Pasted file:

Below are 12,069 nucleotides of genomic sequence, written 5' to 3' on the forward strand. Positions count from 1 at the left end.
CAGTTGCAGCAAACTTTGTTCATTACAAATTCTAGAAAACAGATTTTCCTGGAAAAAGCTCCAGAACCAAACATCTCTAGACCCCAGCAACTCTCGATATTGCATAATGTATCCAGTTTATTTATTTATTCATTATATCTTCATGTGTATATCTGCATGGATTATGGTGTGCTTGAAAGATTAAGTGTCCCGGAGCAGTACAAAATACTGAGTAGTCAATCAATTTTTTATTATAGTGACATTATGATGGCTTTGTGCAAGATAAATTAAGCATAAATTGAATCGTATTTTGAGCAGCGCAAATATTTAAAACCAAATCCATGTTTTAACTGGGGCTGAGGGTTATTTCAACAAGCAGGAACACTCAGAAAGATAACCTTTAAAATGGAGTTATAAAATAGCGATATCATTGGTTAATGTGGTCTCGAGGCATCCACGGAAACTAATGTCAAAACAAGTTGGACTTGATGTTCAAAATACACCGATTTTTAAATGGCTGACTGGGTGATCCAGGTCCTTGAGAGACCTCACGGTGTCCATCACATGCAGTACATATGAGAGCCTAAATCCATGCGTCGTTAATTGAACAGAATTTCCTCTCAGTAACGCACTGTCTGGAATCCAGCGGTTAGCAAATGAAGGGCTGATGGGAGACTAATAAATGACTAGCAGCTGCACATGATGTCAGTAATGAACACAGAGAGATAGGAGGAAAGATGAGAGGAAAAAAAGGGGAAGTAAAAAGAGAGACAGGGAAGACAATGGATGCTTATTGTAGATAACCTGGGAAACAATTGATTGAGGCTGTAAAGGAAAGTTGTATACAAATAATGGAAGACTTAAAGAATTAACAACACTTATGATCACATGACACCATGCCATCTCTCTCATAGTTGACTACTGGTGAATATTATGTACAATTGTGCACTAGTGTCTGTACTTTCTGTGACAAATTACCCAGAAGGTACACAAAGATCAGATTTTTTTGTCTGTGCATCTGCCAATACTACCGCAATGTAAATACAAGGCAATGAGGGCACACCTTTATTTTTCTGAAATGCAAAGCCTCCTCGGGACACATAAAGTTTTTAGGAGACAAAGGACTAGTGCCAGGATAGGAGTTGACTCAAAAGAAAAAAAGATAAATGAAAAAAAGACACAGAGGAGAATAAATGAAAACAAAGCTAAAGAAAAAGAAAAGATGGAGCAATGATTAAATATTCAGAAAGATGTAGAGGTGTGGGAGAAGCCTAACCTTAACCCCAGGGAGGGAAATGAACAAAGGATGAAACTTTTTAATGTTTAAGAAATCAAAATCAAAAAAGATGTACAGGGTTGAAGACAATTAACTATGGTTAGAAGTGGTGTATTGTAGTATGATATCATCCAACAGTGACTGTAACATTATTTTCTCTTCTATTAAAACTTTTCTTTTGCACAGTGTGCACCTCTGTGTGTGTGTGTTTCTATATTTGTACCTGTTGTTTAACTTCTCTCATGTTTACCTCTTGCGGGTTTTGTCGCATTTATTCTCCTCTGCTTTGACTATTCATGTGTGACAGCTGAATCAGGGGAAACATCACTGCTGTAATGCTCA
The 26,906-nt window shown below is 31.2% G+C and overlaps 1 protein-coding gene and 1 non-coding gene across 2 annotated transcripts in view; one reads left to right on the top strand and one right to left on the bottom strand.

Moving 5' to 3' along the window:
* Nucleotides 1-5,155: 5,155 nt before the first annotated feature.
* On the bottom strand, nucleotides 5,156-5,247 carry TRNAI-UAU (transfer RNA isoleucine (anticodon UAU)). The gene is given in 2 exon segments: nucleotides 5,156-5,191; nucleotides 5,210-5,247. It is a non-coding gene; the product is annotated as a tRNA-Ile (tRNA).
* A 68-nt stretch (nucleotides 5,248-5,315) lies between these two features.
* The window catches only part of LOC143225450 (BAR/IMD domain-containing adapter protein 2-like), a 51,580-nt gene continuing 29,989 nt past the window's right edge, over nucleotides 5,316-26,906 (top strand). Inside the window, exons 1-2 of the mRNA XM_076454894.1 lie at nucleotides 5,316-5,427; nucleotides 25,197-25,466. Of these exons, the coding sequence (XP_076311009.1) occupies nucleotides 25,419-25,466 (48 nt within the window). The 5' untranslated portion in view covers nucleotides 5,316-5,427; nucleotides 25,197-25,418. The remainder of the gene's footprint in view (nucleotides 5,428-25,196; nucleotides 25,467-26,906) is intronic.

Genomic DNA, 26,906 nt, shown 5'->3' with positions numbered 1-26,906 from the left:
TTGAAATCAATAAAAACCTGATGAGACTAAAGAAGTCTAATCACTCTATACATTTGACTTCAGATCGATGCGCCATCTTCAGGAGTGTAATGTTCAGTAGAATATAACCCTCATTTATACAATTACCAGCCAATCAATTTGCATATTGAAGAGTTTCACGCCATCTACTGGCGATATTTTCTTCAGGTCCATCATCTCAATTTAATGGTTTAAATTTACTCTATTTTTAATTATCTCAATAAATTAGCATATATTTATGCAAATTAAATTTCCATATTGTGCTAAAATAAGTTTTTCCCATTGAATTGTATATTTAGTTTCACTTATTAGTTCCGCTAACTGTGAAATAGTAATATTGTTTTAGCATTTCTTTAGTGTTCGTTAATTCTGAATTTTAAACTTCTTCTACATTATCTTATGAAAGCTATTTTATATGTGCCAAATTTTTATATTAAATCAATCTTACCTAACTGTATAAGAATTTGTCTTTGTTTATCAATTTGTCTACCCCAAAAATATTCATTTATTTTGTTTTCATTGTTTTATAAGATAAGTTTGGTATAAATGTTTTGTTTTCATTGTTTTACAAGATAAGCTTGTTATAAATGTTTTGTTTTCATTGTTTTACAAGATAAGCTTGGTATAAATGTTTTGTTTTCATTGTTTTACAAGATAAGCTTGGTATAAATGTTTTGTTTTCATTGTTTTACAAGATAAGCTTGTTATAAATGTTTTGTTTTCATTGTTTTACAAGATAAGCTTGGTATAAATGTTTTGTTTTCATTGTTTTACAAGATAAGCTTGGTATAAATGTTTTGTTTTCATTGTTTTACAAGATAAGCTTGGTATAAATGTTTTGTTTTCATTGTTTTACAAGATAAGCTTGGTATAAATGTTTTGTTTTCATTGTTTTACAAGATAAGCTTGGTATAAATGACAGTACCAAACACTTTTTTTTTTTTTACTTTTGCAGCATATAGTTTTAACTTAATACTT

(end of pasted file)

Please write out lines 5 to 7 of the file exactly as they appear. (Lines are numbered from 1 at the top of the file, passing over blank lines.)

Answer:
* Nucleotides 1-5,155: 5,155 nt before the first annotated feature.
* On the bottom strand, nucleotides 5,156-5,247 carry TRNAI-UAU (transfer RNA isoleucine (anticodon UAU)). The gene is given in 2 exon segments: nucleotides 5,156-5,191; nucleotides 5,210-5,247. It is a non-coding gene; the product is annotated as a tRNA-Ile (tRNA).
* A 68-nt stretch (nucleotides 5,248-5,315) lies between these two features.